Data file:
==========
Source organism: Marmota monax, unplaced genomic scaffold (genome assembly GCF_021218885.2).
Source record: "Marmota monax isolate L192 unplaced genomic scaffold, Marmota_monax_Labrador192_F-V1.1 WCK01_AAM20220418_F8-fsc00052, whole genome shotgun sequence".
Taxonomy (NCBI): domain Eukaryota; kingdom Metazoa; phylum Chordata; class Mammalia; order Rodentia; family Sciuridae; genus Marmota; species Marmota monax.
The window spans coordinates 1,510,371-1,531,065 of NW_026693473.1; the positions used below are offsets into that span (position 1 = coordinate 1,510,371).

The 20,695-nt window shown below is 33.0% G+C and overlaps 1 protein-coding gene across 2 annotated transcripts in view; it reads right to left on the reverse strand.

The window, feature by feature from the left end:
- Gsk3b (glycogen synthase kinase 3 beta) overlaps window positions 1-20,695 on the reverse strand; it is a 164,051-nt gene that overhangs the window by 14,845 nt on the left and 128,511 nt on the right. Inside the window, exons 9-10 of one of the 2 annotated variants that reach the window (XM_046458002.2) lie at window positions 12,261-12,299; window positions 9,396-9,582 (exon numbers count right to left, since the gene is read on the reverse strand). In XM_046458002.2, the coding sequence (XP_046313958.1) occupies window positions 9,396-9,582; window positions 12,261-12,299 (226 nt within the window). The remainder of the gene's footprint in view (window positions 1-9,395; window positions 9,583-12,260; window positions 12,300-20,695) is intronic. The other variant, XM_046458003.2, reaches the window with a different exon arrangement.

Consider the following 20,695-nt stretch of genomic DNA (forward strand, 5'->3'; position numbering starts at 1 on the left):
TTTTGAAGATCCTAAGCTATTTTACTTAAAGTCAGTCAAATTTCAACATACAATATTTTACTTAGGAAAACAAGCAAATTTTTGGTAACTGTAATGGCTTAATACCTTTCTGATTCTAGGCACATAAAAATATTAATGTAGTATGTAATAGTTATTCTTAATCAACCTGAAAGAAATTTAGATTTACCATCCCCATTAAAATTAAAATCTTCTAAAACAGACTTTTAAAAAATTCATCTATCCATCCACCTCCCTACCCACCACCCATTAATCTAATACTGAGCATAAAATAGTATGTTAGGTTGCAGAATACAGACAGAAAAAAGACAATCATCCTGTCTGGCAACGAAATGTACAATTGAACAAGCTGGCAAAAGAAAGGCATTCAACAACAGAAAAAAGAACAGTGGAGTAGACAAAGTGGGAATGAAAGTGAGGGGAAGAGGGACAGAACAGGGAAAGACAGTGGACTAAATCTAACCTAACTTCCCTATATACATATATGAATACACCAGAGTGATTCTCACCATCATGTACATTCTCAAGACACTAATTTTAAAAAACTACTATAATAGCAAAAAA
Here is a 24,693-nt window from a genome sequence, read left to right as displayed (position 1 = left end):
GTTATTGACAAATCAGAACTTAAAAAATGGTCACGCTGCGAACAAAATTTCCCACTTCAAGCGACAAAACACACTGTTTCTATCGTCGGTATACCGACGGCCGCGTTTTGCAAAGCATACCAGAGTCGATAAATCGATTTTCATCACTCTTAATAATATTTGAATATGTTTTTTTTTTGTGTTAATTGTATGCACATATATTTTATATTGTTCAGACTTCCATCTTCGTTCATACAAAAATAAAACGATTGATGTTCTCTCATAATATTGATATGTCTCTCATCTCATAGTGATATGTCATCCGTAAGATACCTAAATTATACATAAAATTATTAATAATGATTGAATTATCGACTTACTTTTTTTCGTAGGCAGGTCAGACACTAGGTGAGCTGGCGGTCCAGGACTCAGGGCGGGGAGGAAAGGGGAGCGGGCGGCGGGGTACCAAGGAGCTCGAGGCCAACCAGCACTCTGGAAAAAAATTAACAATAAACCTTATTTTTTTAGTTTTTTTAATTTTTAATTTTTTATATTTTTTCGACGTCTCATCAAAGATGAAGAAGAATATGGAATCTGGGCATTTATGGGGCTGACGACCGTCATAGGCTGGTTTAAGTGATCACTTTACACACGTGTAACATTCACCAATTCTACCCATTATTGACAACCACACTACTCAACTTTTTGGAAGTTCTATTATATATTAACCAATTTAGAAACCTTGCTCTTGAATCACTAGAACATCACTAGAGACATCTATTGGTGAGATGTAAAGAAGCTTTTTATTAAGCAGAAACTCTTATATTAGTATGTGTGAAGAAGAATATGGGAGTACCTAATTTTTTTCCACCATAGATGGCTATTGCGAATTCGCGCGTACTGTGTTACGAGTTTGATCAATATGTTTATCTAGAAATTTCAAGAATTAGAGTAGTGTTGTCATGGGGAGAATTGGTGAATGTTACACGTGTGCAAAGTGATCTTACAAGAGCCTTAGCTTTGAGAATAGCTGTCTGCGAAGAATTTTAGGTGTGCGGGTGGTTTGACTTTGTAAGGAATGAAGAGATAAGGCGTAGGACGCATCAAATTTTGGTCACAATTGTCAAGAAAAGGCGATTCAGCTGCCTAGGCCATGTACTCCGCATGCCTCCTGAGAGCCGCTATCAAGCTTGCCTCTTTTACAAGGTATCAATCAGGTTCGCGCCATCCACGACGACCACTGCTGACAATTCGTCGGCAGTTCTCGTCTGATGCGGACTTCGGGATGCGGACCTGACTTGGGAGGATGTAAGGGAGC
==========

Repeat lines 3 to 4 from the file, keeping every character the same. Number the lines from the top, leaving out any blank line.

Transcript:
Taxonomy (NCBI): domain Eukaryota; kingdom Metazoa; phylum Chordata; class Mammalia; order Rodentia; family Sciuridae; genus Marmota; species Marmota monax.
The window spans coordinates 1,510,371-1,531,065 of NW_026693473.1; the positions used below are offsets into that span (position 1 = coordinate 1,510,371).